HIPPY, Literacy, and a Mother’s Story

HIPPY, Literacy, and a Mother’s Story

HIPPY, Literacy, and a Mother’s Story

The Home Instruction for Parents of Preschool Youngsters (HIPPY) in Yellowknife is now on its third month and making waves of positive literacy change in the homes.  Moms express excitement about how their children are reading more, writing more, and learning new concepts in Math and Science.  Children love the hands-on activities and most of all look forward to every motor activity that gets them up and moving, a lot!   The program has brought a different dynamic in the HIPPY home that strengthens family bonds, not just with mother and child but everyone in the home.  The structure helps moms to manage their day smoothly. HIPPY kids celebrate success in school that makes them proud and happy. HIPPY moms are even prouder. Here is one mother’s story of her journey with HIPPY.

-Grayce Patino, HIPPY Coordinator


A HIPPY Mother’s Story

I moved to Yellowknife in July 2020 directly from Pakistan while seven months pregnant with my second child. After spending 14 days in quarantine with my four-year-old daughter Meraal, I moved in with my mom. The journey to get my daughter adjusted here has been challenging to say the least. Due to documentation issues, my husband could not travel with me, making the transition even harder. My mom had a tough work routine, and even though I had her support some days were hard for me. I remember breaking down and feeling alone and overwhelmed, though I tried to be strong for my children.

I was almost nine months pregnant when I met Karen on a fishing trip arranged by NWT Literacy Council. It was the first glimpse I got into the support system that NWT had to offer for new immigrants. My daughter Ayleen was born in September 2020. I found an amazing doula who helped me navigate through my birth and postpartum recovery. However, my older child felt neglected and detached due to the new addition in the family. As I recovered from my C-section, I wanted to become more actively involved in activities with my daughter, and opted to come for an all-ladies swim organized by the NWT Literacy Council. The cab vouchers provided were a pleasant surprise, and Meraal thoroughly enjoyed being at the pool.

It was at the pool that I met Grayce, who briefed me about the HIPPY Program. I had never heard of the program before and was intrigued. I started weekly sessions with Grayce, followed by the sessions with my daughter, and I soon noticed changes in Meraal’s attitude as I spent 30 minutes every day with her doing our activities. She looked forward to reading new books and doing various projects with me. Her entire demeanor changed; she became much happier, well-adjusted, and more confident. I, on the other hand, also felt so much better being able to connect with other parents going through similar challenges and having kids of the same ages.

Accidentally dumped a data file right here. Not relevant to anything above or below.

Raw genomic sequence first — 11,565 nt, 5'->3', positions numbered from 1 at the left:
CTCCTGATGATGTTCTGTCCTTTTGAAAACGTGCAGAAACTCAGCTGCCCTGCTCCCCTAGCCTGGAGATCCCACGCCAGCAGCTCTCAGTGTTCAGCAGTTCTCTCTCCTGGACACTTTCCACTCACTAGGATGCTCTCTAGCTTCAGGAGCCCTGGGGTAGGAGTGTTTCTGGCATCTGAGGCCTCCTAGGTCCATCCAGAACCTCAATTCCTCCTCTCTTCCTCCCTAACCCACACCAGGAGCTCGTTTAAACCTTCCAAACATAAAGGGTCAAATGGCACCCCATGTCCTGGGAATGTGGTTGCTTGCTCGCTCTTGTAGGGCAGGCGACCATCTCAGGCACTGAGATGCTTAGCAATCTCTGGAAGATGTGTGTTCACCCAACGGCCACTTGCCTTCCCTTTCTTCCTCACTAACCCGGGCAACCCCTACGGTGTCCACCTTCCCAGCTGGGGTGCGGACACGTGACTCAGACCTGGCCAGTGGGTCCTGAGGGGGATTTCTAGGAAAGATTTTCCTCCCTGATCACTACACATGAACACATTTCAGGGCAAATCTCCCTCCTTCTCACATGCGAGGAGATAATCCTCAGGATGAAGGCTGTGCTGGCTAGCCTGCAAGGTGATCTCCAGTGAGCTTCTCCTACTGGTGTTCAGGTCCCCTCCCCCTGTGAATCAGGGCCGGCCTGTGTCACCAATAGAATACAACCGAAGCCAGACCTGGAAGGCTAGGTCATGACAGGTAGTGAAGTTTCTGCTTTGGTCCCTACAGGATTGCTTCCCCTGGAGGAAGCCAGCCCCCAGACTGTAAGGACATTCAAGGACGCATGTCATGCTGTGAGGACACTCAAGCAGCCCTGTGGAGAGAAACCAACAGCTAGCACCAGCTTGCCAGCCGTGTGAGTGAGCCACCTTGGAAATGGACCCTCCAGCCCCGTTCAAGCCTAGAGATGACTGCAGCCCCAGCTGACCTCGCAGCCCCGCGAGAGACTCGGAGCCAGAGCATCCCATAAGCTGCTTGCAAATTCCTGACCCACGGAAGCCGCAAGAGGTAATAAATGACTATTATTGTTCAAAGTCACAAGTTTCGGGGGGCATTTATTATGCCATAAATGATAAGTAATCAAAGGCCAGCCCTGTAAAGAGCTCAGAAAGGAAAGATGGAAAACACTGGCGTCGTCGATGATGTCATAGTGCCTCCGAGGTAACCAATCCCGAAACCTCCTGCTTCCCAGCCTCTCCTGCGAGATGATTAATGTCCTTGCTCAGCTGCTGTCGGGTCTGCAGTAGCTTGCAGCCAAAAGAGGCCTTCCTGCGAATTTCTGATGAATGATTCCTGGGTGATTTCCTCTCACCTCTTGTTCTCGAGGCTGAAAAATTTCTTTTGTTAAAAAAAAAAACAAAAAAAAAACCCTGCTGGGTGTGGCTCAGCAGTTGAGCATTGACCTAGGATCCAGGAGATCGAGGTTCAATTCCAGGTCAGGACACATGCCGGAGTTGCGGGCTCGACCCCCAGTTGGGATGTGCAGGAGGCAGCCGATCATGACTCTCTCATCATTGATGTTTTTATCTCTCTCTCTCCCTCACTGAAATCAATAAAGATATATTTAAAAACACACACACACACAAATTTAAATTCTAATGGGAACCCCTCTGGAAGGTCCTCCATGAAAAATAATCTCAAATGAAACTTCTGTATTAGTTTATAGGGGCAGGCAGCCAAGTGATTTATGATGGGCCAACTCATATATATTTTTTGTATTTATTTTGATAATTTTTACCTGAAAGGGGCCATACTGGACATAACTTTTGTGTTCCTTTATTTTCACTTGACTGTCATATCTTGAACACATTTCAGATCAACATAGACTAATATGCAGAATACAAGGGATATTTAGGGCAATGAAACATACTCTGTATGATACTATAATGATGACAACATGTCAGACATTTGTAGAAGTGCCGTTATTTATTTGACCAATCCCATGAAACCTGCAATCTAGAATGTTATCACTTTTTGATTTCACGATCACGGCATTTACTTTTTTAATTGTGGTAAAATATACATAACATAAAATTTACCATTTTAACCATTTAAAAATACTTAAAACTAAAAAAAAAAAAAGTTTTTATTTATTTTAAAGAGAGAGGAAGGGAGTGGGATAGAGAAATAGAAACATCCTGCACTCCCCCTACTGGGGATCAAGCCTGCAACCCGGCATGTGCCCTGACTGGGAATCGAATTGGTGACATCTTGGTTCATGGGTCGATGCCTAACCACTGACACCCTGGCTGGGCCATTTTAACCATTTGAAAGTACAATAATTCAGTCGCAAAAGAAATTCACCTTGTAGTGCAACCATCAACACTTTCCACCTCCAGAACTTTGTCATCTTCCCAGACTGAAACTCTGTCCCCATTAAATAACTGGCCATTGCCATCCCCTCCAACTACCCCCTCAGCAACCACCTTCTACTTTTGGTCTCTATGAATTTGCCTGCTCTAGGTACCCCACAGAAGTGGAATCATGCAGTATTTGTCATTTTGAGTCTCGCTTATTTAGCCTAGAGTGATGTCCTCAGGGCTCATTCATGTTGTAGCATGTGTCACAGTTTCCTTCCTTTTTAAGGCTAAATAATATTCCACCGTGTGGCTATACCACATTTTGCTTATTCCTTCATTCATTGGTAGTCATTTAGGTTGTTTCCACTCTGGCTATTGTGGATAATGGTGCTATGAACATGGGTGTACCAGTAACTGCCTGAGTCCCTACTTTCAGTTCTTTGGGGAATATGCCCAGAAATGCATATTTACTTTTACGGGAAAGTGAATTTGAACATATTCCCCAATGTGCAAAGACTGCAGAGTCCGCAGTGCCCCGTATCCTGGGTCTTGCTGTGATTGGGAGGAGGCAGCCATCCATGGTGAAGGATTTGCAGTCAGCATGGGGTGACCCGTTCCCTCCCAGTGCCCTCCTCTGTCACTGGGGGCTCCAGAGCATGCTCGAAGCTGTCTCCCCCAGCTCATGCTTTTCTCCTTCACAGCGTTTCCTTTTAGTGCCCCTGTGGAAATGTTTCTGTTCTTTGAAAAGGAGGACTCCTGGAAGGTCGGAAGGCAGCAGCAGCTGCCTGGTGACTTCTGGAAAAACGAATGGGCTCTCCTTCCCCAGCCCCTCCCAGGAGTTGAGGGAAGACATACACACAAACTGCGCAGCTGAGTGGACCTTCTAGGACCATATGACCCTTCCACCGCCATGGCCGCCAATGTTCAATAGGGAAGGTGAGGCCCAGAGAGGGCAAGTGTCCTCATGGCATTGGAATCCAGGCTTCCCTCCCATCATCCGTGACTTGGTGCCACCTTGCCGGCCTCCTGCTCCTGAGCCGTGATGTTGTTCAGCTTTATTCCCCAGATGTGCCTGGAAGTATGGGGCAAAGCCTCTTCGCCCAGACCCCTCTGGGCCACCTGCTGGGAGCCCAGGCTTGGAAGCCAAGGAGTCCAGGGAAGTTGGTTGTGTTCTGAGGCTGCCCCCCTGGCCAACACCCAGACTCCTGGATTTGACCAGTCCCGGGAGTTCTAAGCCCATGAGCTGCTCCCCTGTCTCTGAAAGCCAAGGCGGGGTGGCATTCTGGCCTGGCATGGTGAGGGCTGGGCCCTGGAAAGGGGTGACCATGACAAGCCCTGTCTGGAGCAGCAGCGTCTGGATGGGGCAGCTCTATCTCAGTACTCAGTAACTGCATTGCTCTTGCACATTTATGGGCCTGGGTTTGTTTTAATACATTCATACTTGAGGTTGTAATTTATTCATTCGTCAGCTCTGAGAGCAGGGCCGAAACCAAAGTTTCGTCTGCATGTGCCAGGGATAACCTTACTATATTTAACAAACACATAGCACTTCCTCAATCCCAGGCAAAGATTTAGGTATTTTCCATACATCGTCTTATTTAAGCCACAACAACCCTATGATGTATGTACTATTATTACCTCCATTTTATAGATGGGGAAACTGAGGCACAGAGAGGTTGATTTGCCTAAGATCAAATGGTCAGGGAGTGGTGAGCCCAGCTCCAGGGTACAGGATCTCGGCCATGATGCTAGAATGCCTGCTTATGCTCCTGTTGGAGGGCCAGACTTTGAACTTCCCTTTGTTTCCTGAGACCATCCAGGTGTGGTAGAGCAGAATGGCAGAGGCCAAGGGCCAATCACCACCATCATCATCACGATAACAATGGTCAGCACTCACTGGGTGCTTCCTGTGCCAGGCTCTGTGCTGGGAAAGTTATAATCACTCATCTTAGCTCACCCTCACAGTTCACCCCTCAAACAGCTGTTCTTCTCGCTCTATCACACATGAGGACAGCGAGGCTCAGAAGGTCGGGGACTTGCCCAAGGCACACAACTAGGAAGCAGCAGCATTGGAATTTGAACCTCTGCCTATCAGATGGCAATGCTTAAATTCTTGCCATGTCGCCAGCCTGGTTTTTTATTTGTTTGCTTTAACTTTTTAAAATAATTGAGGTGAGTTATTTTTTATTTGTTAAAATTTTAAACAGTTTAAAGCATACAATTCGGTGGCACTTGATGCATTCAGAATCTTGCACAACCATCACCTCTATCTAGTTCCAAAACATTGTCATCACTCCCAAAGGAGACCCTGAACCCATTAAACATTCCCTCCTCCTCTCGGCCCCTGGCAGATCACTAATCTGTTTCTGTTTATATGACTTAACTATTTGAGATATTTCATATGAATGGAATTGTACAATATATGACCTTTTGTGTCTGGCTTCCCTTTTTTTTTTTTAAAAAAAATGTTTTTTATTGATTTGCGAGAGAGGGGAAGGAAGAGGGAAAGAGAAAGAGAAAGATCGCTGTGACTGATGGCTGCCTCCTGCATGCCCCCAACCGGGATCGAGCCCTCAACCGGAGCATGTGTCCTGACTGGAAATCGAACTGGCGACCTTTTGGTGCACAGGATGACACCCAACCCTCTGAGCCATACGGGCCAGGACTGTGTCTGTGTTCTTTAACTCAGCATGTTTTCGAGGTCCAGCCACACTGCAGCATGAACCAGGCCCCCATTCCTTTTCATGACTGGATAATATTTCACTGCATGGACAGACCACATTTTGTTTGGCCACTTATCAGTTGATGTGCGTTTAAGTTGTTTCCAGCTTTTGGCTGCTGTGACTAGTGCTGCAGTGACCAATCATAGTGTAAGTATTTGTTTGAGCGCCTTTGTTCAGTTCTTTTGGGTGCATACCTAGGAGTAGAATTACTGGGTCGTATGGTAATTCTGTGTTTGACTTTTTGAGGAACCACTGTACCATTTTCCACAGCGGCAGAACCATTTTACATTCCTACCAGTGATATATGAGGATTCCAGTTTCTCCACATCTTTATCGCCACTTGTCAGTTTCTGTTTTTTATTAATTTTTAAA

It was through HIPPY that I was able to find a new friend who had moved from Mongolia to North America. Our daughters instantly became friends, and it was good to have someone to talk to, someone who could help me navigate through this difficult time. Even though I have been part of this program for only 10 weeks, I can feel the positive impact on both of us. Meraal has changed from a grumpy, cranky child, constantly missing her father and yearning to go back home, to a more confident, social, and easy-going kid looking forward to being reunited with her father here in Canada.

In the end, I feel like this program is so much more than structured activities with one’s kids. As humans, we crave connection and bonding with others, especially in a foreign and new place. This is exactly what this program offers: a chance to connect, meet new people and form lasting friendships. In the long run, I really hope that I can take this program forward, maybe even to a country like Pakistan, so that other people can benefit from it the way I have.


- Rabia Zulfiqar, HIPPY Mom

 CA, Financial Manager, Pepsicola Intl.


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